Please Don't Sleep Through This Wake-Up Call
Last week, another headline-grabbing medication error in the Washington Post captured the attention of many as a story unfolded about an unseen decimal point that led to the tragic death of a 9-month-old baby girl just one week earlier. The baby's physician had prescribed morphine ".5 mg" IV for the management of post-operative pain. However, a unit secretary did not see the decimal point and transcribed the order by hand onto a medication administration record (MAR) as "5 mg." An experienced nurse followed the directions on the MAR without question and gave the baby 5 mg of IV morphine initially and another 5 mg dose two hours later. About four hours after the second dose, the baby stopped breathing and suffered a cardiac arrest. In our November 15, 2000 issue, we described a hauntingly similar error where an infant received a fatal dose of morphine after the prescribed dose of ".5 mg" was misread as 5 mg.
There's another painful truth to bring to light in this case as tragic and intolerable as the death of a baby. The primary cause of this error - expression of a decimal dose without a leading zero - is one of the first medication safety issues ever published by ISMP over 25 years ago! Yet today, misinterpretation of naked decimal points and other dangerous dose expressions and abbreviations continue to shatter the lives of innocent patients, their families, and unsuspecting health providers who have made tragic mistakes.
A steady stream of reported errors due to misinterpreting a handful of dangerous dose expressions and abbreviations has led ISMP to repeatedly recommend abandoning their use for almost three decades. Others have joined ISMP in advocating this important error reduction step. For example, in 1996, the first recommendations issued from the National Coordinating Council for Medication Errors Reporting and Prevention (NCC MERP) were aimed at establishing safe prescribing practices through avoidance of a short list of dangerous abbreviations and dose expressions (including naked decimal points).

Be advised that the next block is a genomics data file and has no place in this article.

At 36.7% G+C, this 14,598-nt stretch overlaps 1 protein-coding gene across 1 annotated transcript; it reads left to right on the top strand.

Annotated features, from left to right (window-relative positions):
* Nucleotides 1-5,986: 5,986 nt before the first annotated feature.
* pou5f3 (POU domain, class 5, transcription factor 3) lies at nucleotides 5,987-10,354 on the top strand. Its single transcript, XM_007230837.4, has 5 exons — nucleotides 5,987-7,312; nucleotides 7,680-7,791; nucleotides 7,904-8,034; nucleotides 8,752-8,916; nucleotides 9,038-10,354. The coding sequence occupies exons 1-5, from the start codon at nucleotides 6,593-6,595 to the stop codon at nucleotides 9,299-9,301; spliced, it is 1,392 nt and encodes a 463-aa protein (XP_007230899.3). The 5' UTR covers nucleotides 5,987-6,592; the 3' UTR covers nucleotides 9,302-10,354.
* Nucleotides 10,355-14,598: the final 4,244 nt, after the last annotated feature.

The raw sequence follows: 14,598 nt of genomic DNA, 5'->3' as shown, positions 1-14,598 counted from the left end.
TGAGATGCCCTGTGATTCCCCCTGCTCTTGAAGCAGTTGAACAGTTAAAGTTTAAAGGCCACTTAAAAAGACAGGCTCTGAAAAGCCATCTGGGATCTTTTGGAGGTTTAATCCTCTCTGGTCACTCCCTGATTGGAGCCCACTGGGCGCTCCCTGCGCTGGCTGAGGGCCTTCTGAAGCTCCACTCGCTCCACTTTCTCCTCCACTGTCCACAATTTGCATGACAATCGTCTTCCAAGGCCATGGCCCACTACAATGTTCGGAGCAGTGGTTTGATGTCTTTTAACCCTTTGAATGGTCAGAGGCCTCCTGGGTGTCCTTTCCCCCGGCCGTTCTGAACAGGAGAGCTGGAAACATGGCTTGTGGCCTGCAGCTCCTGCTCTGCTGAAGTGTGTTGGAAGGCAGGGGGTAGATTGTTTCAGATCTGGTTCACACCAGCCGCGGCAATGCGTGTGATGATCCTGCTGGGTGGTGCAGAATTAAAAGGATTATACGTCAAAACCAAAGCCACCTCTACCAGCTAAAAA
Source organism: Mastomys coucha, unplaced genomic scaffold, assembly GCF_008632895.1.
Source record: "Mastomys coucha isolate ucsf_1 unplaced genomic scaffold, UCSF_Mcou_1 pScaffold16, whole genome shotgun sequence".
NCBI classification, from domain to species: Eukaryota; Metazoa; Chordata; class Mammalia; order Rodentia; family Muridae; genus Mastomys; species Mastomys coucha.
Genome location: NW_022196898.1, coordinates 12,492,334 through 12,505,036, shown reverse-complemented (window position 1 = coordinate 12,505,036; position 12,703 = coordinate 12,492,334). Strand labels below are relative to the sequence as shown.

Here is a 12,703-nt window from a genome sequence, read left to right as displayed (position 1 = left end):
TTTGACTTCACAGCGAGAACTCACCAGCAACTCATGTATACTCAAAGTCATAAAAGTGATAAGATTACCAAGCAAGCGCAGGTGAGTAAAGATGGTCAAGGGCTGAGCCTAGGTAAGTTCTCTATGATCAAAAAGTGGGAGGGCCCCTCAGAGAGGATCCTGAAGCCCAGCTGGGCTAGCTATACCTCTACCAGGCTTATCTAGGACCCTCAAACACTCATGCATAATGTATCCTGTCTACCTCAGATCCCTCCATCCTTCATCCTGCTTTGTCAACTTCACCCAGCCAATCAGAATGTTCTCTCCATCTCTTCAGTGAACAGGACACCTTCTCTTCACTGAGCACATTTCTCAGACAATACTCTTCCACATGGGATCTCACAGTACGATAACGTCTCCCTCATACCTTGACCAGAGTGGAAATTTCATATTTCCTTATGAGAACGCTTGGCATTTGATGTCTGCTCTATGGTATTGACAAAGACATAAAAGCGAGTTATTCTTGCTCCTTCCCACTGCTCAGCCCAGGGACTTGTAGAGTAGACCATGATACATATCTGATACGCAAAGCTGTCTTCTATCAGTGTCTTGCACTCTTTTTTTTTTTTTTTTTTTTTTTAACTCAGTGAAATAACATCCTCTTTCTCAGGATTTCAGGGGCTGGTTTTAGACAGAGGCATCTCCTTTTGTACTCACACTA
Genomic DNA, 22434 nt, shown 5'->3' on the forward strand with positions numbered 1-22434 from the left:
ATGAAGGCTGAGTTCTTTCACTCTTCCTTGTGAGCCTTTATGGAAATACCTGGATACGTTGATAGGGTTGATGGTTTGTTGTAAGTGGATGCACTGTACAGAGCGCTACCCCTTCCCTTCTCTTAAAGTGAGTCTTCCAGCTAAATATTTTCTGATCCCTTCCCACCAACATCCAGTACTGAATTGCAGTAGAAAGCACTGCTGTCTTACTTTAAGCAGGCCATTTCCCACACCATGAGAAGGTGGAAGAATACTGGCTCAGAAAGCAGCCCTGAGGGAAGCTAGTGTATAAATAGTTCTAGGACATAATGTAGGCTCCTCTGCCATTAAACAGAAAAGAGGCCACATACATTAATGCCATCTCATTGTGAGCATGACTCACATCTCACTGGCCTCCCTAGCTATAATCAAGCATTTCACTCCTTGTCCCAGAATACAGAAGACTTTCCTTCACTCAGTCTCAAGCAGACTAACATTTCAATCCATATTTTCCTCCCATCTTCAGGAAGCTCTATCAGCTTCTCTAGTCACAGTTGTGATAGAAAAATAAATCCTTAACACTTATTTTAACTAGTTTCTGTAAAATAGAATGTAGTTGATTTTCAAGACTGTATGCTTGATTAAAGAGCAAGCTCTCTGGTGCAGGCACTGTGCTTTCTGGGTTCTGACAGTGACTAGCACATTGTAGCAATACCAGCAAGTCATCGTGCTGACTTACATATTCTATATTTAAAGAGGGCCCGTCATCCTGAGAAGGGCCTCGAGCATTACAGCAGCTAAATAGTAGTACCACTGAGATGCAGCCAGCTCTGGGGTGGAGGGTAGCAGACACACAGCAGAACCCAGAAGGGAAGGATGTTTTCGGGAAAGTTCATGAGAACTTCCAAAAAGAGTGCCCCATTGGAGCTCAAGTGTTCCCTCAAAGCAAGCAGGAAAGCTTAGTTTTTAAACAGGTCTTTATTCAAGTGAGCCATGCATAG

ISMP has often stressed that it's equally important to avoid these dangerous abbreviations and dose expressions in other communications such as computer-generated labels, MARs, labels for drug storage bins/shelves, preprinted orders and protocols, and pharmacy and prescriber computer order entry screens. For example, it could be argued that computerized prescriber order entry (CPOE) could have prevented the tragic death described above through clear communication of the prescribed dose. However, many computer systems display drug doses using naked decimal points or trailing zeros, and use dangerous abbreviations such as QD and U. Thus, misinterpretation of an order is still a very real possibility with CPOE when these dangerous forms of communication are used.
In addition, we have consistently urged the pharmaceutical industry and FDA to avoid the use of dangerous abbreviations and dose expressions on medication labeling, packaging, and advertisements. But you've seen our many reports of both new and older products on the market with confusing labeling and packaging, and the many ads for pharmaceutical products that depict shortcuts in prescribing and dangerous ways of expressing doses that set poor examples for all health professionals, despite an FDA approval process.
Let this baby's death be the last wake up call we need. It's time for the healthcare workforce, medical product vendors, the pharmaceutical industry, regulatory and accrediting bodies, and professional training programs to adopt and enforce the prohibition of knowingly dangerous ways of communicating information about medications. ISMP publishes a list of dangerous abbreviations and dose expressions most often associated with misinterpretation and patient harm. Please everyone, use it wisely.